Like an internship at home, not every internship abroad will be the most fun and amazing time of your life, but it should be a meaningful learning experience. We all have expectations of how an experience will be, and international experiences often have the highest expectations of all.
If you find yourself in an internship abroad that isn’t what you wanted, there are a number of things you can do to remedy the situation. From taking steps to make the most of your internship, we’re here to help you with the actions to take when things aren’t quite right.
First, Assess The Situation
Before you take any action, allow yourself some time to take a step back from the situation and reflect upon what’s really wrong. Are you feeling unsatisfied with the work you’re doing, your relationship with colleagues, or is it something more serious, like sexual harassment or feeling unsafe in your workplace? Depending on the answer, there are very different ways you’ll need to handle the situation.
Also make sure that it’s the internship that’s the problem, and not a different aspect of your experience. Are you really unhappy because of something else, like your housing situation? Is it a long commute, rude roommates, or an unsafe location that is bothering you? Are you feeling burnt out from working full time? Are you having trouble adjusting to the local culture, environment or general homesickness?
Try To Fix The Problem
Some problems aren’t as big as you think. Part of the point of going abroad is having to face challenges on your own and push yourself out of your comfort zone.
If you feel like you’re nothing more than a glorified barista at your internship, are getting bad vibes from your colleagues, or are facing longer (or shorter) hours or less pay/benefits than you were promised, it’s easy to think that there’s nothing you can do but leave and find something else. But many times, the solution is something as simple as speaking up. Some ways you can try and fix your problem:
Talk it out
Ask your supervisor if you can schedule a meeting, and talk to them about what’s concerning you.
Sometimes what seems like a purposeful wrong is actually a miscommunication. If you’re being asked to work 40 hours instead of the agreed-upon 30, or being sent home early every day, or are facing issues with pay, stipends, housing or other promised compensation, bring these issues up to your supervisor (or an HR person) immediately. More often than not, this is an accidental oversight or misunderstanding that can easily be rectified.
Adjust your attitude
Are you looking for things to dislike about your internship? Are you mad you don’t have enough work, then annoyed when you’re assigned a task? Do you think things are beneath you that (*gasp*) maybe aren’t?
It’s important to remember that you do have to pay some dues and work hard to get to the good stuff. You need to put yourself out there, try hard, and show how capable you are. It’s also important to remember you won’t always love everything.
If you don’t like your internship at all, feel disconnected from your colleagues, or if you find yourself interning in an aspect of your field that you don’t enjoy, you have to decide if it’s worth uprooting yourself from or if it’s something you should ride out. Yes, it’s cliche, but this will be a learning experience. And a lot of times, things do get better.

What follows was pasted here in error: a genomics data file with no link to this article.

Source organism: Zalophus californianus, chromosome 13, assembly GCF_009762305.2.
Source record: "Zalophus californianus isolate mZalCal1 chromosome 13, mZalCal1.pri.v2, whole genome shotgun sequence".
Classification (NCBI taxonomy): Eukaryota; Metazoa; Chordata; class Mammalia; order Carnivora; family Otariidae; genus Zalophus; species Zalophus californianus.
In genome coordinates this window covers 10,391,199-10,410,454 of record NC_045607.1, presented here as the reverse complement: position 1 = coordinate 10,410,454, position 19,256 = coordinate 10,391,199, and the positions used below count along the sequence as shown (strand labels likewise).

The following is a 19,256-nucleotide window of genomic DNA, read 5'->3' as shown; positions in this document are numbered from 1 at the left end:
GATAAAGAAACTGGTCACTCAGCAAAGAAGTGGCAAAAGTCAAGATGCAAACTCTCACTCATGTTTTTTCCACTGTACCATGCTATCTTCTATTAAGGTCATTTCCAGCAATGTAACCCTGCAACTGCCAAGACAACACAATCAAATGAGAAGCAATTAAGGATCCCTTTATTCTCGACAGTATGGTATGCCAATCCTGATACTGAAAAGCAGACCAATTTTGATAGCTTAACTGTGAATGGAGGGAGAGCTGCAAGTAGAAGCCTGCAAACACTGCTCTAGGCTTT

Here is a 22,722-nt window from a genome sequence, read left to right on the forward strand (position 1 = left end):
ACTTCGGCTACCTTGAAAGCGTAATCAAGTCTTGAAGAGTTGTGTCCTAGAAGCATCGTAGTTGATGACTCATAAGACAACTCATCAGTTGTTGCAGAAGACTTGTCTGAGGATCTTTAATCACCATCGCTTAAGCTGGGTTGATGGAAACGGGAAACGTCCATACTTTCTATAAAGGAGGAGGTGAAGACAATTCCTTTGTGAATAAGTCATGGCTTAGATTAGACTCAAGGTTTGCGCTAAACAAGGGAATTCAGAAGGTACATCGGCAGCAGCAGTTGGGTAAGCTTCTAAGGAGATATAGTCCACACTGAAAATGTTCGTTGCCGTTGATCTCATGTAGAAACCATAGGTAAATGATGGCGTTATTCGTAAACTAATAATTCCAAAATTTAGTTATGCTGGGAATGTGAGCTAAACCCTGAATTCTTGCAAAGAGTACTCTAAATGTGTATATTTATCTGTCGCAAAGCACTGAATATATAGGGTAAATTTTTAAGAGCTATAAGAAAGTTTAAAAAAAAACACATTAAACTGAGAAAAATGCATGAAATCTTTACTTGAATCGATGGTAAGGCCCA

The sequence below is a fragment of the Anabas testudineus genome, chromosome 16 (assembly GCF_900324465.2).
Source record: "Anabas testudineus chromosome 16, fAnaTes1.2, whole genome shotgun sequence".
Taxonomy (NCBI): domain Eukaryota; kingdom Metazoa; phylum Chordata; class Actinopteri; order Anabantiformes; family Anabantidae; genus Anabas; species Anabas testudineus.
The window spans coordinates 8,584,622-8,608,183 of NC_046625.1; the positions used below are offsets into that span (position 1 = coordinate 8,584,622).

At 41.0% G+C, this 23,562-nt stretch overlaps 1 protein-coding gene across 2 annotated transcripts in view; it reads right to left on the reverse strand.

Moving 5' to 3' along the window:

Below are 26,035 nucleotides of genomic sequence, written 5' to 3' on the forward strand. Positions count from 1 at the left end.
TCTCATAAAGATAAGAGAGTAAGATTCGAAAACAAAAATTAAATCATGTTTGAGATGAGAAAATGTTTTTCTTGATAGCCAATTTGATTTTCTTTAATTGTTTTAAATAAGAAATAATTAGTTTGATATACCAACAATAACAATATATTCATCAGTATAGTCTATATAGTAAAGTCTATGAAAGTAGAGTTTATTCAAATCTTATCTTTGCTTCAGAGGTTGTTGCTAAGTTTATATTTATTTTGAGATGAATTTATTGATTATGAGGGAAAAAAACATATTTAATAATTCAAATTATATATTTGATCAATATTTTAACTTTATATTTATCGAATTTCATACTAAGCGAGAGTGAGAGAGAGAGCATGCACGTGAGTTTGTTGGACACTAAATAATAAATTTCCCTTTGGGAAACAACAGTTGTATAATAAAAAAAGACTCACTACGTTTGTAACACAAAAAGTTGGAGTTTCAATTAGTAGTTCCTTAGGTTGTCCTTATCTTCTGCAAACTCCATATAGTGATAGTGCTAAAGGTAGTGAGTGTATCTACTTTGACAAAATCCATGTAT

Often you just need to give yourself time to adjust. You never know if maybe with time you’ll grow to enjoy the work you’re doing or new tasks you take on further into the internship. It’s a tough pill to swallow, but sometimes the problem is with you, and a change in perspective or attitude is the only thing that can improve your situation.
Bring the problem to your program provider
If you’re interning abroad through an internship placement organization or program provider, this should make things a little easier for you. Part of the reason people pay program fees and go through a provider is to have some support in these kinds of situations.
If there’s an in-country contact person, make an appointment to meet with them as soon as possible. They’ll have the local insight, and likely the experience, to deal with whatever problems you’re facing.
You want to be sure you’re not dealing with a simple miscommunication or misconstruing actions or events that are actually cultural norms. And you want to be sure that you handle any sensitive issues the right way, rather than burning bridges, causing offense, or making a situation worse.
If there isn’t an on-the-ground person you can speak with, many providers have a 24/7 support line. Of course, this is for emergencies, so don’t misuse this service if you don’t need to. Get on your provider’s website (or look though your orientation materials) and find the appropriate contact information. Call or email the appropriate person with your concerns.
If you aren’t with a program provider, or if you are not receiving the assistance you need, you may also want to contact your home university.
Remember, You Have Options
At the end of the day, you have specific reasons for interning abroad and your internship should be helping you accomplish those goals. Just remember that you have to put in the effort to get the experience you want, but if your internship falls far too short of your (realistic!) expectations or puts you in an uncomfortable position, you do have options.
Hopefully you never find yourself in such a situation, but if you do, we hope the above steps will help you change the course of your international internship experience and return home stronger, smarter, more fulfilled, and without regrets.